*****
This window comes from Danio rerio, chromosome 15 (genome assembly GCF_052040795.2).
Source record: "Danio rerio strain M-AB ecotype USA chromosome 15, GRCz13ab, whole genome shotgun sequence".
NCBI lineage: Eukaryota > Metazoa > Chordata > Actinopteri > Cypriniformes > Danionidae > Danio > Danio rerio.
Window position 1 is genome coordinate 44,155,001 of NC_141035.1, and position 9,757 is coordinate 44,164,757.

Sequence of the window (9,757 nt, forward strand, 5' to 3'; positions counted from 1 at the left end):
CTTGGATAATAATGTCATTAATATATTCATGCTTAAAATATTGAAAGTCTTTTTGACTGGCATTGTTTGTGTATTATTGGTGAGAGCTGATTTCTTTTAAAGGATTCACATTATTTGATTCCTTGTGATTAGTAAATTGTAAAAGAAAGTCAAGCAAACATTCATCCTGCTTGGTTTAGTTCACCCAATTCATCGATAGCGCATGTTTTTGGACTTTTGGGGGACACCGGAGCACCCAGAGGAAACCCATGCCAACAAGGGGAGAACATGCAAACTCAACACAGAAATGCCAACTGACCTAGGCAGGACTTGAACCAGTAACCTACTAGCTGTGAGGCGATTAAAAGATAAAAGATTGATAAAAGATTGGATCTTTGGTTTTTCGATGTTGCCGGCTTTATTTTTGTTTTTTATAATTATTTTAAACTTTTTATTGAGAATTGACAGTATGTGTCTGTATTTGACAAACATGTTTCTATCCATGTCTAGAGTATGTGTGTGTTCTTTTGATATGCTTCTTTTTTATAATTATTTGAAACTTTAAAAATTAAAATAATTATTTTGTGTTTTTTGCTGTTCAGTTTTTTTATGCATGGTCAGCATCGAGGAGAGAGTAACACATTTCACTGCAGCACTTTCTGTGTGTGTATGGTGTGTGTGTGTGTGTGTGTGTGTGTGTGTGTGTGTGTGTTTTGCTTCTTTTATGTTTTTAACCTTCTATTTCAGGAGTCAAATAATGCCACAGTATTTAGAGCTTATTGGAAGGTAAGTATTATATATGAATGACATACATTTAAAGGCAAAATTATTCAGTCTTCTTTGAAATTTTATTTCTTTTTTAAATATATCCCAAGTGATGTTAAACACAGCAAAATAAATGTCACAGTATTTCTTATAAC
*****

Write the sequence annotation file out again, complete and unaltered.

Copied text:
This window comes from Danio rerio, chromosome 15 (genome assembly GCF_052040795.2).
Source record: "Danio rerio strain M-AB ecotype USA chromosome 15, GRCz13ab, whole genome shotgun sequence".
NCBI lineage: Eukaryota > Metazoa > Chordata > Actinopteri > Cypriniformes > Danionidae > Danio > Danio rerio.
Window position 1 is genome coordinate 44,155,001 of NC_141035.1, and position 9,757 is coordinate 44,164,757.

Sequence of the window (9,757 nt, forward strand, 5' to 3'; positions counted from 1 at the left end):
CTTGGATAATAATGTCATTAATATATTCATGCTTAAAATATTGAAAGTCTTTTTGACTGGCATTGTTTGTGTATTATTGGTGAGAGCTGATTTCTTTTAAAGGATTCACATTATTTGATTCCTTGTGATTAGTAAATTGTAAAAGAAAGTCAAGCAAACATTCATCCTGCTTGGTTTAGTTCACCCAATTCATCGATAGCGCATGTTTTTGGACTTTTGGGGGACACCGGAGCACCCAGAGGAAACCCATGCCAACAAGGGGAGAACATGCAAACTCAACACAGAAATGCCAACTGACCTAGGCAGGACTTGAACCAGTAACCTACTAGCTGTGAGGCGATTAAAAGATAAAAGATTGATAAAAGATTGGATCTTTGGTTTTTCGATGTTGCCGGCTTTATTTTTGTTTTTTATAATTATTTTAAACTTTTTATTGAGAATTGACAGTATGTGTCTGTATTTGACAAACATGTTTCTATCCATGTCTAGAGTATGTGTGTGTTCTTTTGATATGCTTCTTTTTTATAATTATTTGAAACTTTAAAAATTAAAATAATTATTTTGTGTTTTTTGCTGTTCAGTTTTTTTATGCATGGTCAGCATCGAGGAGAGAGTAACACATTTCACTGCAGCACTTTCTGTGTGTGTATGGTGTGTGTGTGTGTGTGTGTGTGTGTGTGTGTGTGTGTGTTTTGCTTCTTTTATGTTTTTAACCTTCTATTTCAGGAGTCAAATAATGCCACAGTATTTAGAGCTTATTGGAAGGTAAGTATTATATATGAATGACATACATTTAAAGGCAAAATTATTCAGTCTTCTTTGAAATTTTATTTCTTTTTTAAATATATCCCAAGTGATGTTAAACACAGCAAAATAAATGTCACAGTATTTCTTATAAC